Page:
by clicking the arrows at the side of the page, or by using the toolbar.
by clicking anywhere on the page.
by dragging the page around when zoomed in.
by clicking anywhere on the page when zoomed in.
web sites or send emails by clicking on hyperlinks.
Email this page to a friend
Search this issue
Index - jump to page or section
Archive - view past issues
Green Smart Magazine : GreenSmart 2010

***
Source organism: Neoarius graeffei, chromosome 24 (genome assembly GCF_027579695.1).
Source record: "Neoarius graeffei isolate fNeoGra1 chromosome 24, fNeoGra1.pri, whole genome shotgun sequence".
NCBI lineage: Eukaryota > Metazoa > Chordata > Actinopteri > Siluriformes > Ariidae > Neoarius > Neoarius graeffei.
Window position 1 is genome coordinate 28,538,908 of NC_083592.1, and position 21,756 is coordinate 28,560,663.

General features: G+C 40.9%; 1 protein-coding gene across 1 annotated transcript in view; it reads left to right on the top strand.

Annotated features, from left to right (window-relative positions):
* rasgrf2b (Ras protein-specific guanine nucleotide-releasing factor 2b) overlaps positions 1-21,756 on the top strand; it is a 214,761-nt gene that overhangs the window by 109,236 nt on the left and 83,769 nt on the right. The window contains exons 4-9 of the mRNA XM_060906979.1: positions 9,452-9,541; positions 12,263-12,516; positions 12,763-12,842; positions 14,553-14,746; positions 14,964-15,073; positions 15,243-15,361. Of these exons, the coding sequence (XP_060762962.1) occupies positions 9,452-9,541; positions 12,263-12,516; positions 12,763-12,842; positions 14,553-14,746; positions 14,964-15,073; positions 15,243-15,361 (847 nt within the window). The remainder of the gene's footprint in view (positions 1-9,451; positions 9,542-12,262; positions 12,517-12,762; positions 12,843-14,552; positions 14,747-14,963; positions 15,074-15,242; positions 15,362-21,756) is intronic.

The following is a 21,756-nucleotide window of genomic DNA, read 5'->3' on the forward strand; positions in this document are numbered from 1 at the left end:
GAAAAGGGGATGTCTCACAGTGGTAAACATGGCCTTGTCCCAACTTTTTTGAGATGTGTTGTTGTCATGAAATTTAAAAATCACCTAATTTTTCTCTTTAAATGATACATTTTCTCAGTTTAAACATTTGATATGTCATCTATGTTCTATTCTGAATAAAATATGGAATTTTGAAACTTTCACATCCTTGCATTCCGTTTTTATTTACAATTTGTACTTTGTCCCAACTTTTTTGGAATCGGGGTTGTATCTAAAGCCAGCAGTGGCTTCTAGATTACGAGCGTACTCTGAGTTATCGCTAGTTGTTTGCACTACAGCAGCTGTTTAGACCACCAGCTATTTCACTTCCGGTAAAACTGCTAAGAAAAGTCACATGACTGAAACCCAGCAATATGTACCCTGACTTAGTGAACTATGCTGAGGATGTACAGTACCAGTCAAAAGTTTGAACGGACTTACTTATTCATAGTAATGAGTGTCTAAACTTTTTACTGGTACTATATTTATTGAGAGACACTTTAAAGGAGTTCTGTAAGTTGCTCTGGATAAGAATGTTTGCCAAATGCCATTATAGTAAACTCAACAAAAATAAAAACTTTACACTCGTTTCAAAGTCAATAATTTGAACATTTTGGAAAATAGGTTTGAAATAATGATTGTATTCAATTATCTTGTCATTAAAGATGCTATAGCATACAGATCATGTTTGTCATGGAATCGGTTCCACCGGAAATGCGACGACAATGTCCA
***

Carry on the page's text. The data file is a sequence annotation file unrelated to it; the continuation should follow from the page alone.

Arecent HIA report Housing to 2020 estimated that Australia could have a housing shortfall of more than 450,000 dwellings by 2020. In addition, Treasury projects Australia's population will reach 36 million by 2050 adding further to the shortage. Combined with the pressures already placed on the Australian environment from recent floods, droughts, cyclones and bushfires, and many are looking at alternatives to traditionally built homes. Prefabricated houses may offer a quick and cheaper solution. Prefabs are usually built at an offsite factory, and then delivered to site where they are assembled. They generally include all fittings, floors and other essentials of a house such as plumbing. Prefabricated houses offer a number of advantages over standard houses: the time spent building them, their cost, and the impact they have on the environment. It is generally quicker and cheaper to manufacture a building offsite, where there are no delays due to bad weather for example, while it often only takes a day to assemble a prefab on site. Factory-built modules can be made to correct size with little waste in materials while maintaining a consistent and high level of quality. They are designed to be flexible enough that they can be added to when a buyer can afford it or wants to change the layout. Prefabs are also suitable for regional areas where there is a shortage of skilled construction workers. Fewer people are required to assemble the modules and more semi-skilled workers can be used, while the prefabs can be built in a wider variety of locations than a conventional house. Their lightweight nature allows them to be built on sites that are steep, remote or otherwise difficult to access. If the right materials are used in their production, prefabs cause little disruption to the environment. They are usually manufactured using lightweight construction materials -- steel, composite concrete or timber fabulous pretty story > Amanda Williamson Australia is facing a growing population, looming housing shortage, and increasing environmental concerns. Could prefabricated houses be the answer? 68 greensmart 2010 prefabhomes Photo courtesy modscape